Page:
Sceptics begin with the hypothesis that ‘miracles do not happen’ (think of Hume’s adage, ‘Only a miracle would make me believe in a miracle!’). Having stated this premise, they must then offer some alterna­tive explanation. Why did Bible writers such as Matthew and Luke record the birth of a child to a virgin?

Some dismiss the story as an example of the church’s confusion over the propriety of sex. Others complicate the issue by claiming that Mary herself was ‘immacu­lately conceived’. This safeguards the sin­lessness of Jesus, they argue — the virgin birth means that none of Joseph’s chromo­somes were passed on to Jesus. But Mary’s chromosomes were present. So that theory means Mary has to be sinless too!

Others have gone on to insist that Mary remained a virgin for the rest of her life — despite the fact that the Bible records Jesus had siblings (Matthew 12:46-48). Needless to say, there is nothing in the Bible to sup­port any of these theories.

We are left then with the miraculous as the explanation of Jesus’ human origin. At either end of Jesus’ life stands a miracle! The virgin birth signals that Mary’s child is unique in human history. No one else has been born this way before or since.

The ‘scientific method’ will be found wanting as a means to comprehend Jesus. There are aspects of his person that tran­scend the limitations of human thought. He defies identification and classification. The power of God lies behind his human genesis.


The theistic evolutionist and Roman Cath­olic Kenneth Miller, a cell biologist and skilled platform debater for Darwinism, writes in his book Finding Darwin’s God that ‘a key doctrine in my own faith is that Jesus was born of a virgin, even though it makes no scientific sense — there is the matter of Jesus’ Y-chromosome to account for’.

Phillip E. Johnson has pointed out the inconsistency of Miller ‘claiming to believe in an event while saying that it makes no scientific sense, especially since he is vig­orous in judging all other claims of super­natural influence on the natural world by the standards of science: miracles, by defi­nition, do not have to make scientific sense. They are specific acts of God, designed in most cases to get a message across. Their very rarity is what makes them remarkable’.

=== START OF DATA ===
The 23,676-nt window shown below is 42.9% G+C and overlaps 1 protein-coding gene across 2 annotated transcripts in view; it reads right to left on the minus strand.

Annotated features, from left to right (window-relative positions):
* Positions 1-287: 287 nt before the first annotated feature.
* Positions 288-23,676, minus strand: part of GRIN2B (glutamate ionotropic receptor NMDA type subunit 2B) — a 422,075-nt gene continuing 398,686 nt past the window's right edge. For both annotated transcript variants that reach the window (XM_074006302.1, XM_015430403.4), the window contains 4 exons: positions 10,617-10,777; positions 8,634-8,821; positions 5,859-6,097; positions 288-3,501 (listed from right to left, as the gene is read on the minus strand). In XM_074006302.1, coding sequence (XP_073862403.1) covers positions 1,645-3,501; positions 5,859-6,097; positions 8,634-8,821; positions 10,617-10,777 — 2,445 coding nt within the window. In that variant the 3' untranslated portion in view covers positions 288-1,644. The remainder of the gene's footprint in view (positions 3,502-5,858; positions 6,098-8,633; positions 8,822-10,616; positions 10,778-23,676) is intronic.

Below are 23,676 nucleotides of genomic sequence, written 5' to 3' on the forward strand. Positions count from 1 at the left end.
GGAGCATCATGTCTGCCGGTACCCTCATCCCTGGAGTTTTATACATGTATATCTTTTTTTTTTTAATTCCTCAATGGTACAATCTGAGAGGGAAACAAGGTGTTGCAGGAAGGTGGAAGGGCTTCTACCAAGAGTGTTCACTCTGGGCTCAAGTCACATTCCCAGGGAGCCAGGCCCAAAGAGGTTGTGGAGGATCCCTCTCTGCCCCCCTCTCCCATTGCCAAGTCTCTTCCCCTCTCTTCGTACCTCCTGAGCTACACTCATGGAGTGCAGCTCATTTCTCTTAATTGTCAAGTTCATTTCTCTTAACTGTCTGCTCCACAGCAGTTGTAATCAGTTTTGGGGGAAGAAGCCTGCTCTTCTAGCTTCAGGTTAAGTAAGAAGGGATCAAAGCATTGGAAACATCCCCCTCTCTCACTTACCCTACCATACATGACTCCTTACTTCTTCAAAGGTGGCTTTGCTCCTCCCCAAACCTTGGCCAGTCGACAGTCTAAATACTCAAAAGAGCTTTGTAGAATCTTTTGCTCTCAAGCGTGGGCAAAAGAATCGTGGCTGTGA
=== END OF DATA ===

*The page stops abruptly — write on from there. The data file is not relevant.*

If he makes this one exception then why not others, and how does he decide where to draw the line?

They may also wonder what Miller could possibly mean by his quest to ‘find Darwin’s God’, when it is so widely known in the scholarly world (and even to Miller himself) that Darwin in his later years was an agnostic (Phillip E. Johnson, The wedge of truth: Splitting the foundations of natu­ralism, Intervarsity Press, 2000, pp.90-91).


The virgin birth (like the empty tomb) so­licits faith. It says, ‘You must believe this even though it goes beyond anything you have ever witnessed in your life’. The virgin birth reminds us that salvation comes from outside of ourselves.

Jesus came into the world to save sinners (1 Timothy 1:15). No one within the family of mankind could be found to serve as an adequate Saviour. This is a reflection on the extent of our fallen condition.

Luke tells us that the Holy Spirit ‘over­shadowed’ Mary (Luke 1:35). The same word is used in the Greek translation of the Old Testament story of the Exodus. There it describes the cloud of glory that de­scended on the tabernacle, signifying the presence of God among his people (cf. Exodus 40:35).

This is the essence of the matter. An­other name for Jesus is Immanuel, which means ‘God with us’. Jesus Christ was God in human flesh. No wonder his birth was unique!

There is no escaping the supernatural in any ‘explanation’ of the birth of Jesus. There is more at stake in this issue than the well-being of komodo lizards like Flora and Sungai!

Derek Thomas

The author is Professor of Systematic and Practical Theology at Reformed Theolog­ical Seminary, Jackson, Mississippi.